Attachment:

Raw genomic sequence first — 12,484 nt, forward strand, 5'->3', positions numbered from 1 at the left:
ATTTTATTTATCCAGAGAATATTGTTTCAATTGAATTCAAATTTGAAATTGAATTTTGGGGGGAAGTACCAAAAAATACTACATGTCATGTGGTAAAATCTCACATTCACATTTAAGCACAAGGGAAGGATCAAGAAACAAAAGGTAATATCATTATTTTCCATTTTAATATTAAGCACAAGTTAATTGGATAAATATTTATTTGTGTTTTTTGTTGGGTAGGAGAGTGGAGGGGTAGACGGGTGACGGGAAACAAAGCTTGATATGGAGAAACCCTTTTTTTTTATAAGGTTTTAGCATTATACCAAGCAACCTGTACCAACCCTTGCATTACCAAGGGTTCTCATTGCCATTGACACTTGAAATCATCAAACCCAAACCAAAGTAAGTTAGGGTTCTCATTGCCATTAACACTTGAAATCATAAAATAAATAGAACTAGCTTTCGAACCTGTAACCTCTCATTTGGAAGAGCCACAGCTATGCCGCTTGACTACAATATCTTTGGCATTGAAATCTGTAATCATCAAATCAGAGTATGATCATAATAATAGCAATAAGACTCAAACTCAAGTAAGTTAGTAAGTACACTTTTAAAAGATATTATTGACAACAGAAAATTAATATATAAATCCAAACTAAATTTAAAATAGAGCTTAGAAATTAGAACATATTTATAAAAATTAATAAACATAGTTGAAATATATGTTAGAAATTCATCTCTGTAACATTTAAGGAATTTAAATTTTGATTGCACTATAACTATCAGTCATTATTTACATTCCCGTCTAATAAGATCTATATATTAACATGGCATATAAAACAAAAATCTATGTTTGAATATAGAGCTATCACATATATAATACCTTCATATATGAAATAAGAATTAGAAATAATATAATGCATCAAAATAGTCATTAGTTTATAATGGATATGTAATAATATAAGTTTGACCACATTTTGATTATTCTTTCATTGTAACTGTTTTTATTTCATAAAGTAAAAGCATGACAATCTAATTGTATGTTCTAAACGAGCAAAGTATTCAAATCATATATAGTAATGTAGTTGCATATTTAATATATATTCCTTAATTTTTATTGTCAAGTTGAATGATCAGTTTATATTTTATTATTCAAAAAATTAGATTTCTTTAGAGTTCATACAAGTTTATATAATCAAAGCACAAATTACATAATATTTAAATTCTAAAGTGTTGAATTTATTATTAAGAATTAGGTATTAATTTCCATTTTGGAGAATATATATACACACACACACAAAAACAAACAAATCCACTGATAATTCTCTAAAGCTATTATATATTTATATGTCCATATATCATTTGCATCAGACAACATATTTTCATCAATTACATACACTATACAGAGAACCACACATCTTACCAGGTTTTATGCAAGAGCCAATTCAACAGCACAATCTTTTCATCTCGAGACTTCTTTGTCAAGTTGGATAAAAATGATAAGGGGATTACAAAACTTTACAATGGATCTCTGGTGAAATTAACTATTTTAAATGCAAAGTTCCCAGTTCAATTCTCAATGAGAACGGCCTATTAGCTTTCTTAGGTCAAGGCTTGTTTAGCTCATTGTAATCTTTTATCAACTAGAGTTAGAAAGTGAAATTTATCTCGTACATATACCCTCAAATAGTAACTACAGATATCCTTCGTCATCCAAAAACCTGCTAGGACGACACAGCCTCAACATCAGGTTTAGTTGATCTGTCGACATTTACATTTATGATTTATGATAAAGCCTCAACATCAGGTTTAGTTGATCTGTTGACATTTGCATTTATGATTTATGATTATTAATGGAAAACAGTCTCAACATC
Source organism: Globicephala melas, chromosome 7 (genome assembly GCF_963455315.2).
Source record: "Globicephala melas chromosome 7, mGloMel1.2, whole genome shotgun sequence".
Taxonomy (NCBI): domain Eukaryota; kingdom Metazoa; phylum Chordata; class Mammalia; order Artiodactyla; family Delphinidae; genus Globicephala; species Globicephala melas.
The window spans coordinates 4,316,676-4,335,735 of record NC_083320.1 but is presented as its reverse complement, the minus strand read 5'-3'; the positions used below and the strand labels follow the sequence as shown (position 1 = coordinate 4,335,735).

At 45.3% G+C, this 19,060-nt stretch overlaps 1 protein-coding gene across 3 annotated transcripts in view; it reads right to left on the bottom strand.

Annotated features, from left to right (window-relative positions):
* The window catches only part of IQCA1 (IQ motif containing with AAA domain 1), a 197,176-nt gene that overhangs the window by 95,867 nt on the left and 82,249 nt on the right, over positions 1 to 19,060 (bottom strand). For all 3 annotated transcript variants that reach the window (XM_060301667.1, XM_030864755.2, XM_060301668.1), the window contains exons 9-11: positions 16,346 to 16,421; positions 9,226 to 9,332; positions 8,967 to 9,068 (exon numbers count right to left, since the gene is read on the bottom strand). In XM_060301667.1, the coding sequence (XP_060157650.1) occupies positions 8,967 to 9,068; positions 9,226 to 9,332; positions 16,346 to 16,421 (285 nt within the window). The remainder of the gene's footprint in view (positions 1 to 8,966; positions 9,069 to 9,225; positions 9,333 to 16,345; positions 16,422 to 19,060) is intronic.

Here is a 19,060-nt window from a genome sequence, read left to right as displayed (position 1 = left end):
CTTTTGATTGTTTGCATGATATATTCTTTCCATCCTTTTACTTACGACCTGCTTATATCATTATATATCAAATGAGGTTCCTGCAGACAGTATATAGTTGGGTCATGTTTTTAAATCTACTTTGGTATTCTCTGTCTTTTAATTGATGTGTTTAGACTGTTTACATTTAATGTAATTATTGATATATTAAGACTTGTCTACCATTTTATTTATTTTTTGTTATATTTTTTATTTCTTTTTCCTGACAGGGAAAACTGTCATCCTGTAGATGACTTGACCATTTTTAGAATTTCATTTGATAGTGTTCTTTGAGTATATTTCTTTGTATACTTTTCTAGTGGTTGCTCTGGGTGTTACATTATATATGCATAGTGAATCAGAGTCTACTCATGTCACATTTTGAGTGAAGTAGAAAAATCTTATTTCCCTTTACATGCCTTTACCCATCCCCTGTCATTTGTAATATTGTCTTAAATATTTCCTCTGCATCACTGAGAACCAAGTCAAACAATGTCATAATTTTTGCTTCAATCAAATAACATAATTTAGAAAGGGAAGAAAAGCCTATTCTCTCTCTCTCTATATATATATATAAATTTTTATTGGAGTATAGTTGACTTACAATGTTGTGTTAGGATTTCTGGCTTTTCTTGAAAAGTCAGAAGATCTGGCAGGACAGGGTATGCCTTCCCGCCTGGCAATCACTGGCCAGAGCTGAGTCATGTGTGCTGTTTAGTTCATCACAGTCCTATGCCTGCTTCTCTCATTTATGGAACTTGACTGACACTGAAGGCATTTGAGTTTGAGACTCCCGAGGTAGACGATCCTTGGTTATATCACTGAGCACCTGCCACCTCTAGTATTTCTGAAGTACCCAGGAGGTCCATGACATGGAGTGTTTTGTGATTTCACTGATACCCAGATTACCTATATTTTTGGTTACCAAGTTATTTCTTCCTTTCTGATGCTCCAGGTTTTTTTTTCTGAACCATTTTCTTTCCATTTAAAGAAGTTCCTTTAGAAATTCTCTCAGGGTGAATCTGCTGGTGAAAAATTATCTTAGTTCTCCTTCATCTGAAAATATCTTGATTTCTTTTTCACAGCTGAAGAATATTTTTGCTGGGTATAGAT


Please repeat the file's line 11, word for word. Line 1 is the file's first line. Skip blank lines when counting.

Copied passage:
CTTTTGATTGTTTGCATGATATATTCTTTCCATCCTTTTACTTACGACCTGCTTATATCATTATATATCAAATGAGGTTCCTGCAGACAGTATATAGTTGGGTCATGTTTTTAAATCTACTTTGGTATTCTCTGTCTTTTAATTGATGTGTTTAGACTGTTTACATTTAATGTAATTATTGATATATTAAGACTTGTCTACCATTTTATTTATTTTTTGTTATATTTTTTATTTCTTTTTCCTGACAGGGAAAACTGTCATCCTGTAGATGACTTGACCATTTTTAGAATTTCATTTGATAGTGTTCTTTGAGTATATTTCTTTGTATACTTTTCTAGTGGTTGCTCTGGGTGTTACATTATATATGCATAGTGAATCAGAGTCTACTCATGTCACATTTTGAGTGAAGTAGAAAAATCTTATTTCCCTTTACATGCCTTTACCCATCCCCTGTCATTTGTAATATTGTCTTAAATATTTCCTCTGCATCACTGAGAACCAAGTCAAACAATGTCATAATTTTTGCTTCAATCAAATAACATAATTTAGAAAGGGAAGAAAAGCCTATTCTCTCTCTCTCTATATATATATATAAATTTTTATTGGAGTATAGTTGACTTACAATGTTGTGTTAGGATTTCTGGCTTTTCTTGAAAAGTCAGAAGATCTGGCAGGACAGGGTATGCCTTCCCGCCTGGCAATCACTGGCCAGAGCTGAGTCATGTGTGCTGTTTAGTTCATCACAGTCCTATGCCTGCTTCTCTCATTTATGGAACTTGACTGACACTGAAGGCATTTGAGTTTGAGACTCCCGAGGTAGACGATCCTTGGTTATATCACTGAGCACCTGCCACCTCTAGTATTTCTGAAGTACCCAGGAGGTCCATGACATGGAGTGTTTTGTGATTTCACTGATACCCAGATTACCTATATTTTTGGTTACCAAGTTATTTCTTCCTTTCTGATGCTCCAGGTTTTTTTTTCTGAACCATTTTCTTTCCATTTAAAGAAGTTCCTTTAGAAATTCTCTCAGGGTGAATCTGCTGGTGAAAAATTATCTTAGTTCTCCTTCATCTGAAAATATCTTGATTTCTTTTTCACAGCTGAAGAATATTTTTGCTGGGTATAGAT